Younger children in Wales will begin to return to school in person later this month despite concerns from teaching unions that safety measures for staff do not go far enough.
Children in the foundation phase – those up to the age of seven – are to begin to return from 22 February and small numbers of vocational learners, including apprentices, will also be able to return to colleges.
Twice-weekly testing for staff members will be offered, as well as increased financial support for new face coverings. But the government has resisted calls for teachers to be prioritised for vaccinations, insisting it will follow the order laid out by the Joint Committee on Vaccination and Immunisation.
The education minister, Kirsty Williams, said: “When you’re part of a government that has set up an independent group of experts to provide advice on how to roll out a vaccination programme, it would be very strange to ignore that advice.”
Parents of older pupils in Wales are likely to hear a date for their children’s return when the results of the next three-weekly review is announced on 19 February.
The Welsh government is starting to think ahead to the autumn and winter terms and looking at issues such as whether the summer holidays should be shortened to allow for a longer “firebreak” half-term and longer Christmas holidays.
Williams said: “I think it’s important we try to take a longer-term view that allows us to plan more effectively. We do need to have those discussions. There is a seasonality element to Covid-19. Therefore we have to have to think about what will the autumn and winter look like.”
Williams said falling infection rates in Wales had provided enough “headroom” for some pupils to return to school. “We have prioritised our youngest learners because of the favourable evidence on transmission in younger children, and also because we know they find it difficult to learn remotely.
“Small numbers of vocational learners, including apprentices, will also be able to return to colleges. Again, this is because of difficulties with remote learning, as they will need to access training or workplace environments in order to undertake their practical qualifications.”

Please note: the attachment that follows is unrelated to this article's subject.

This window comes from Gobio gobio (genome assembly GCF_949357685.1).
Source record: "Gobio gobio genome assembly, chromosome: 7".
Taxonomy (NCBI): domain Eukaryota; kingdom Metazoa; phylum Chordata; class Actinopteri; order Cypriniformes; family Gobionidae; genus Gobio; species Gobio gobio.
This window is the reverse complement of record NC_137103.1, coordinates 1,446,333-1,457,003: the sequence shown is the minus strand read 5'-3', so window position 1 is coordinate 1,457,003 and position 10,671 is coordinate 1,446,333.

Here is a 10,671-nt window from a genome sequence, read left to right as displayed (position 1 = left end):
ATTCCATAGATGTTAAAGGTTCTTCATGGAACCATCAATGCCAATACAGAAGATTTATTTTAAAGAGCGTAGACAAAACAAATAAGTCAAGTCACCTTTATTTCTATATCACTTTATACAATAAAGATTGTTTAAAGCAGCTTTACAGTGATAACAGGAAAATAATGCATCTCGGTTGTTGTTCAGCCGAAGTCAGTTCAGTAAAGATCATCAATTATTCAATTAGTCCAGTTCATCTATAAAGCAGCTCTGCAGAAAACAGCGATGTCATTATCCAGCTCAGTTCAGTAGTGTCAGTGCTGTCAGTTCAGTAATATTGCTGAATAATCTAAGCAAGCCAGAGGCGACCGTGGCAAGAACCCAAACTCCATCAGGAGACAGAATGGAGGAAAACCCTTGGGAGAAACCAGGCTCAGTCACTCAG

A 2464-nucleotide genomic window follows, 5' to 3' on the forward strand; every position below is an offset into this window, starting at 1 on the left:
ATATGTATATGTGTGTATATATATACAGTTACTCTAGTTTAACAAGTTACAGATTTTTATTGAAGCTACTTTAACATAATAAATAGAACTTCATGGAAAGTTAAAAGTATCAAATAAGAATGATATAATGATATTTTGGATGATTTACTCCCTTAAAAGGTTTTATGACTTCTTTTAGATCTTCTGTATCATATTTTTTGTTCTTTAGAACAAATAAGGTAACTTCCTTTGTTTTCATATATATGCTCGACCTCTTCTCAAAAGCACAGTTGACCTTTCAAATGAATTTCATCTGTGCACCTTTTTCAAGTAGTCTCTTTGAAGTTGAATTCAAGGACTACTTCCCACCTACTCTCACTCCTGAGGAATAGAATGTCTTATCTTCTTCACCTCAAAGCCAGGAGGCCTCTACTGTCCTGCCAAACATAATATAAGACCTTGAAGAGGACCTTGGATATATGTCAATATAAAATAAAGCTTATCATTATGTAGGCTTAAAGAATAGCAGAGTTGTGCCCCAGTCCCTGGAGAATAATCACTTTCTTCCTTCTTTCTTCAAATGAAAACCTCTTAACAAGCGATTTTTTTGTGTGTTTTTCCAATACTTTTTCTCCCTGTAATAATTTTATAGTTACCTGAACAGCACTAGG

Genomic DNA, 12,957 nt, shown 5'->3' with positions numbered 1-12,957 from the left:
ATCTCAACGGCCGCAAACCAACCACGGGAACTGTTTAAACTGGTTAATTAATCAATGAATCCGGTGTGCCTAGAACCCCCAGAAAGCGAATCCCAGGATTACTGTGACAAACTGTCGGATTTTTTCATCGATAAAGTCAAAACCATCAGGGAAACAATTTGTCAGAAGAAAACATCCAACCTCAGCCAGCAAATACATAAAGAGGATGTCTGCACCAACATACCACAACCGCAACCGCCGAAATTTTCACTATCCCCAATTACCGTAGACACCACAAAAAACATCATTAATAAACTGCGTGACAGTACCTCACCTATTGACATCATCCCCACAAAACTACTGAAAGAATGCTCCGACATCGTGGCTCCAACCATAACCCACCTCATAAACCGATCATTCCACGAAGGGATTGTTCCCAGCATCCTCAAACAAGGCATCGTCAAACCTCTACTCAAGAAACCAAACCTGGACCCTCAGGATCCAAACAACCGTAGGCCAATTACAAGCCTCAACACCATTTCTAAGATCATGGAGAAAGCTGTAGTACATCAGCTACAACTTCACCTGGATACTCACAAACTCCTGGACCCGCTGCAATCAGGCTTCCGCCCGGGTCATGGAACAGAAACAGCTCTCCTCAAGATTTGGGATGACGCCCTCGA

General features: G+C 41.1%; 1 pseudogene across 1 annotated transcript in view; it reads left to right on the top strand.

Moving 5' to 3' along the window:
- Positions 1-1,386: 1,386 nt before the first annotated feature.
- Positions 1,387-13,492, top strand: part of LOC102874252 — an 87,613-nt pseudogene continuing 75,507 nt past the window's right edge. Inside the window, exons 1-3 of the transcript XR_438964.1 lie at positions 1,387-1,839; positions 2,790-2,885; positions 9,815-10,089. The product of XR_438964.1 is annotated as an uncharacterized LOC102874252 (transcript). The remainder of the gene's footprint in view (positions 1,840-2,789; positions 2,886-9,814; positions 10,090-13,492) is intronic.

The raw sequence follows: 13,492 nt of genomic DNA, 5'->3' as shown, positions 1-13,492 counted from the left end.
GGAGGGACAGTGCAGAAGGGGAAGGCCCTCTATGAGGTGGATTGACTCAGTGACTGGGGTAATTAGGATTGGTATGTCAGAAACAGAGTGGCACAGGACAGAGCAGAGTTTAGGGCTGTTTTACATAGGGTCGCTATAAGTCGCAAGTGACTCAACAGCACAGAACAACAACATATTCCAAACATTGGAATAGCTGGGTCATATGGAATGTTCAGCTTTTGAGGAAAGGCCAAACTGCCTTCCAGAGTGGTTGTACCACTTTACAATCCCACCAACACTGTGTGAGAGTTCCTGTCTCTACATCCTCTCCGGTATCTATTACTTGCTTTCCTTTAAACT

Unions welcomed the safety measures but said more thought needed to be given to vaccinating teachers. Neil Butler, the NASUWT national official for Wales, said: “We are pleased with the mitigations that have been announced but they fall short of the list that we have given to Welsh government officials.”
He said calls for vaccinations for education workers who could not socially distance “seems to be falling on deaf ears”, and added: “We are still pursuing this. We are also asking for education workers over 50 to be prioritised.”
Dilwyn Roberts-Young, the general secretary of the Welsh teaching union UCAC, said: “We continue to call for the governments in Westminster and Wales to state when and how they intend to prioritise school staff for vaccination in order to ensure the continuity of our pupils’ education.”
Earlier this week, the Scottish government said children in the first three years of primary school would return to classrooms from 22 February.
The government in England has said its schools will not reopen before March.
In Northern Ireland, where community transmission remains high, schools will also not fully reopen until 8 March at the earliest.
In all four countries, schools and colleges have remained open throughout lockdowns for the children of critical workers and for those children classed as vulnerable.